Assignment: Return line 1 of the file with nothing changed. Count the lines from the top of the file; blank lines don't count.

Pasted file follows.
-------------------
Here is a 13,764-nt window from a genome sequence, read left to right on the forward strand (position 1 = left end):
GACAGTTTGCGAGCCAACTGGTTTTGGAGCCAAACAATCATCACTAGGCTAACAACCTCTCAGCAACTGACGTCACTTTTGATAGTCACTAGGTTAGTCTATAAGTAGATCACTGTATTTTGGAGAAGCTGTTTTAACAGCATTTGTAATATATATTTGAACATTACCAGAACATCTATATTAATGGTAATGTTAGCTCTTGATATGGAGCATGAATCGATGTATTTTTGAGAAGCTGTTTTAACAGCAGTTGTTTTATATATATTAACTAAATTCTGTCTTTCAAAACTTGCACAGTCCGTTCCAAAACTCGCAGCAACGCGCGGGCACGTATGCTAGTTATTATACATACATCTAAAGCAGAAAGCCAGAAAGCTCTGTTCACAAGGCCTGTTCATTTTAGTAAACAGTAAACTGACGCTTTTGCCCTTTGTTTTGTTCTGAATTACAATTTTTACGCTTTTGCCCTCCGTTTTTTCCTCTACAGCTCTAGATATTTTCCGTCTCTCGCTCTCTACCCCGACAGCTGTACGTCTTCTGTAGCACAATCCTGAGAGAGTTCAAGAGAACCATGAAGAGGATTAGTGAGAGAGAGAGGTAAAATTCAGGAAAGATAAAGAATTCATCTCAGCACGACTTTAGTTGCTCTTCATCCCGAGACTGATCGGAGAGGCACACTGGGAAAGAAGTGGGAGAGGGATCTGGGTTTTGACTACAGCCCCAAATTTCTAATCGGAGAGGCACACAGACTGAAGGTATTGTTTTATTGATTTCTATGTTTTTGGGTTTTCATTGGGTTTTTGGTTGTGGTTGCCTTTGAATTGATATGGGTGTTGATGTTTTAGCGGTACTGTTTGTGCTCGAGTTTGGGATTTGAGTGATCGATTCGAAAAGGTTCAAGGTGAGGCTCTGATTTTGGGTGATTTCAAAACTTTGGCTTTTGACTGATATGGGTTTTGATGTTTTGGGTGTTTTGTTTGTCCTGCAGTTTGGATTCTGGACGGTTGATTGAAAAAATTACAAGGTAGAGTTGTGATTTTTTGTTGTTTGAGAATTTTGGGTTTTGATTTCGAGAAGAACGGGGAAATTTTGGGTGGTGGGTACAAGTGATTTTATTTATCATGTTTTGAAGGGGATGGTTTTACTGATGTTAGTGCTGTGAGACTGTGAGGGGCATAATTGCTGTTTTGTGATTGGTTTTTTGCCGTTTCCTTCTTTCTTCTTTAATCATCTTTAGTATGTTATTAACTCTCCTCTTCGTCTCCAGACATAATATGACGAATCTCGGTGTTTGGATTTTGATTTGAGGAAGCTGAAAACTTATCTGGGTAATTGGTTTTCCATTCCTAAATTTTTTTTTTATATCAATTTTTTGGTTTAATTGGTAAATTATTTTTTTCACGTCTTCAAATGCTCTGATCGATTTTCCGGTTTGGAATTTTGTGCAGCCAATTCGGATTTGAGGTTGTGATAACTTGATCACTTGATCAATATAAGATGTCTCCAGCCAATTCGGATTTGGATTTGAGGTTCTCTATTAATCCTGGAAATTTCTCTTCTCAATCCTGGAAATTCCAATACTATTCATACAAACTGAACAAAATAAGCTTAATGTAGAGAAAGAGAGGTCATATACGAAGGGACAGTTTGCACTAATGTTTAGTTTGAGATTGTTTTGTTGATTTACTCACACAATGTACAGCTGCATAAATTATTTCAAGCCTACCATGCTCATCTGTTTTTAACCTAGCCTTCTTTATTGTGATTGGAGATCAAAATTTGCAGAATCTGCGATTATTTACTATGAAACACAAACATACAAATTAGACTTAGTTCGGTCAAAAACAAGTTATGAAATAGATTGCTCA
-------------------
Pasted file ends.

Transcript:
Here is a 13,764-nt window from a genome sequence, read left to right on the forward strand (position 1 = left end):